Even if cost is no object, staying motivated is only half of the battle. Patients who take their pills religiously can also make mistakes, Houston Miller says. They can take the pills at the wrong time of day, they may take the wrong number of pills, or they may take their pills on an empty stomach instead of with a meal (or vice versa). Slip-ups are especially common when patients try to juggle several prescriptions at once. According to the American Heart Association, nearly 60 percent of patients taking five or more medications take them improperly.
If you're having trouble keeping track of your prescriptions, a little preparation goes a long way. The job starts in the doctor's office. Make sure your doctor clearly explains exactly how every drug should be taken, and whether it interacts with any other medication you're taking. If communication isn't your doctor's strong point, ask questions until you're satisfied.
Your doctor also has a lot to learn from you. Be sure to mention every medication you're taking, including herbs and over-the-counter remedies; it helps to put them all in a bag and bring them to your doctor's office so that you can review them together. Many drugs prescribed to protect the heart can interact in harmful ways with other drugs.
For instance, statins, the most commonly prescribed cholesterol-lowering drugs, can clash with certain antifungal drugs, blood thinners, antibiotics, and heartburn medications. The herb gingko, which some people take to increase circulation and help ward off memory loss, has been known to cause a bleeding in the brain leading to a stroke if taken with the blood thinner warfarin. Let both your doctor and pharmacist know exactly what you're taking.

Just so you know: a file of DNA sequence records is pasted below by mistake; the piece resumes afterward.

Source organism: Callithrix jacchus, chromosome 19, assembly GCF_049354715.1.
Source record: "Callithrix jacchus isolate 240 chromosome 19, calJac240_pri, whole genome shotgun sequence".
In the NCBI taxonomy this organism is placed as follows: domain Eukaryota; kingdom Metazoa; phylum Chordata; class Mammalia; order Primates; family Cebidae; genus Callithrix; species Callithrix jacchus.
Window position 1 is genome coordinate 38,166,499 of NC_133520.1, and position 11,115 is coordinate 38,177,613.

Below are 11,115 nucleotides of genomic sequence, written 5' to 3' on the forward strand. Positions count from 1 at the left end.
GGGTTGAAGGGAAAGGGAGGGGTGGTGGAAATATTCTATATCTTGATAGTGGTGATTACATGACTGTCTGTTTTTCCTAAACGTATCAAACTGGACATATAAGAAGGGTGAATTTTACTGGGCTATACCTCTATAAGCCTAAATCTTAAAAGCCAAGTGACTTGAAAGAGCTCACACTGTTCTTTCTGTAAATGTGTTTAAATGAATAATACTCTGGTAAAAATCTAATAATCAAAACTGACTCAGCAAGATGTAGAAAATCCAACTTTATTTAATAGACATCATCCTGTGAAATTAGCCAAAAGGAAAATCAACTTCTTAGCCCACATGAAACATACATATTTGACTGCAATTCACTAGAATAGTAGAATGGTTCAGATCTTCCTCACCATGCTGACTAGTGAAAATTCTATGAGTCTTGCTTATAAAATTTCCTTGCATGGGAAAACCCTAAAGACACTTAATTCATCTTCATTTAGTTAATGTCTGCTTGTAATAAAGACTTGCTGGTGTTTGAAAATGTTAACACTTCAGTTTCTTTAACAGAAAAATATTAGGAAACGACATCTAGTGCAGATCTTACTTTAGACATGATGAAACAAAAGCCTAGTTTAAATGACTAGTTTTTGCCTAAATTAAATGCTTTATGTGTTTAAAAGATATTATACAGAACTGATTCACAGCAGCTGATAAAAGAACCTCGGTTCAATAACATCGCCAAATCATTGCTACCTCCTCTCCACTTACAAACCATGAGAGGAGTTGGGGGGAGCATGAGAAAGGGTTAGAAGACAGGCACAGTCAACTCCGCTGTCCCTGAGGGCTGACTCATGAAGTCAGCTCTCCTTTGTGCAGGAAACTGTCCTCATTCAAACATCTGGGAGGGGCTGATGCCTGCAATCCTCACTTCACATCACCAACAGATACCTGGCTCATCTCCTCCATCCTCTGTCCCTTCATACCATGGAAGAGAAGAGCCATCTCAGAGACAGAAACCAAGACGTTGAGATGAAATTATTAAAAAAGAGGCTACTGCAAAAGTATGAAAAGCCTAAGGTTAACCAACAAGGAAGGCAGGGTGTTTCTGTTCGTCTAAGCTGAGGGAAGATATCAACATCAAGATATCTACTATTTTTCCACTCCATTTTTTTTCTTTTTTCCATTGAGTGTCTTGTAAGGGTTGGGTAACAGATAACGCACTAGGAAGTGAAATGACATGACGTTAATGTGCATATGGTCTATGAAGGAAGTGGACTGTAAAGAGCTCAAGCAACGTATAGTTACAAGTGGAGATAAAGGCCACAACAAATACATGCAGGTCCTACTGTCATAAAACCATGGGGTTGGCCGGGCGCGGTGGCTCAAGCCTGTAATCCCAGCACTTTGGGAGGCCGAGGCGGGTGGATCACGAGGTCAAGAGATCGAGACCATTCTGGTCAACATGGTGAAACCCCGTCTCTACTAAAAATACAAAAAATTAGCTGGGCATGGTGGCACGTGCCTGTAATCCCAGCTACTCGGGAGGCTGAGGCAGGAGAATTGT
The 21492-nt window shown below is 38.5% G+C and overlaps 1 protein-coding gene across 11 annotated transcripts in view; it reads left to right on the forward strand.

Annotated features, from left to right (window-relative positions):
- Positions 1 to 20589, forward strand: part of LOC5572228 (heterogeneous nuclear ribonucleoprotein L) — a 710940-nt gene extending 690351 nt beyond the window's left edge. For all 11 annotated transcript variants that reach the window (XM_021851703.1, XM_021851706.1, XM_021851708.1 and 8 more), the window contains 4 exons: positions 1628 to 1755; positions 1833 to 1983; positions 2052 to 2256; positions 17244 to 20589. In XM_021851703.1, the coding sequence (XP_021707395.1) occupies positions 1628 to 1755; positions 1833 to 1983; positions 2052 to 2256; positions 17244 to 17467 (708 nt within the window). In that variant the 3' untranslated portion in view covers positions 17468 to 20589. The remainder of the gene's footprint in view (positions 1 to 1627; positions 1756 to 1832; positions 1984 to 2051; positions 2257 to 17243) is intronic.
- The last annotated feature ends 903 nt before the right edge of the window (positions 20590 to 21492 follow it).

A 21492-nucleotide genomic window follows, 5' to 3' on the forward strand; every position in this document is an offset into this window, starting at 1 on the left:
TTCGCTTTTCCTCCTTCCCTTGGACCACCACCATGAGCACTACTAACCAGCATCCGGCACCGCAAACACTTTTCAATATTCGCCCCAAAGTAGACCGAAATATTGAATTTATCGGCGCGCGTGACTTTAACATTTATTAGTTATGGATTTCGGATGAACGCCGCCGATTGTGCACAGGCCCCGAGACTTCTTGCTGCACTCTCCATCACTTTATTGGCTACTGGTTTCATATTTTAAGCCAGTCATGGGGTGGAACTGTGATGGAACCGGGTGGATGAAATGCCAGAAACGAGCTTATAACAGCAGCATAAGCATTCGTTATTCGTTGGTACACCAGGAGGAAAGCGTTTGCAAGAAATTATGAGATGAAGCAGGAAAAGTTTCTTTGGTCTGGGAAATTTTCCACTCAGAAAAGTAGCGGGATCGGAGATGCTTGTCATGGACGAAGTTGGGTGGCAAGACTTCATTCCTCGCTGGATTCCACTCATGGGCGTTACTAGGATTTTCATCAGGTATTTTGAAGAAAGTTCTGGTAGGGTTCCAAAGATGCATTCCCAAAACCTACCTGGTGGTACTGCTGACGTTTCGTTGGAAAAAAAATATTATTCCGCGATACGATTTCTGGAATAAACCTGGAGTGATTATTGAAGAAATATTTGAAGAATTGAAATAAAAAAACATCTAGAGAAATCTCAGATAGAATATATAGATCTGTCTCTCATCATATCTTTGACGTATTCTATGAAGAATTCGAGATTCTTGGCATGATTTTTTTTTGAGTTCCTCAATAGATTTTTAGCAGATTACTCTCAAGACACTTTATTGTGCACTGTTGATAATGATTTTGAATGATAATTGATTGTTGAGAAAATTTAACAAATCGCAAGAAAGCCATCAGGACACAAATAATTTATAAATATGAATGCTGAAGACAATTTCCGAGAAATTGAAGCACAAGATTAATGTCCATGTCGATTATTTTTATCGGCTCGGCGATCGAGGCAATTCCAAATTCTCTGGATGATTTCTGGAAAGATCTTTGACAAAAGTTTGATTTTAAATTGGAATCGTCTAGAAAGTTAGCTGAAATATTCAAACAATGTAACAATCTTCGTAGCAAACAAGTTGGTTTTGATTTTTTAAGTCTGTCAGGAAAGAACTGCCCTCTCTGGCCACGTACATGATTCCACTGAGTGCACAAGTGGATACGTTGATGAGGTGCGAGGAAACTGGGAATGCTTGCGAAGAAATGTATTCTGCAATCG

Also, if you don't understand why you're taking a particular drug, be sure to talk with your doctor. Ask for a drug with simple dosage instructions. Be honest if you don't think the drug is helpful, so you and your doctor can agree what is absolutely necessary for you to take. In addition, bring up any cultural beliefs about medicine that your physician may be unaware of. If you're going to be on the same medication for long periods of time, it may be helpful to ask for three months' worth of medication (so you don't have to go to the pharmacy every month), and remember to refill your medication before you run out completely.
More medicine tips
The American Heart Association offers more tips for taking medicine properly:
With the right approach, you can make sure to get the most out of your heart medication. Your medicine, in turn, will help you get the most out of life.
American Heart Association, Statistics you need to know, 2002
American Heart Association, How do I manage my medicine? 2002
Bayer Institute for Health Care Communication, 400 Morgan Lane, West Haven, Connecticut 06516
Benner, Joshua, Pharm.D, et al. Long-term persistence in use of statin therapy in elderly patients. Journal of the American Medical Association, Vol. 288, No. 4, July 24-31, 2002
Davidson, MH. Strategies to improve adult treatment panel III guideline adherence and patient compliance. The American Journal of Cardiology. March 7, 2002. Vol 89(5a): 8c-22c
Interview with Nancy Houston Miller, RN, associate director of the Cardiac Rehabilitation Program at Stanford Medical Center
Tough Choices: High Medicine Costs Hit Elderly the Hardest, Congressional Record, April 11, 2000
Madden, JM, et al. Cost-related medication nonadherence and spending on basic needs following implementation of Medicare Part D. Journal of the American Medical Association. Apr 2008; 299(16).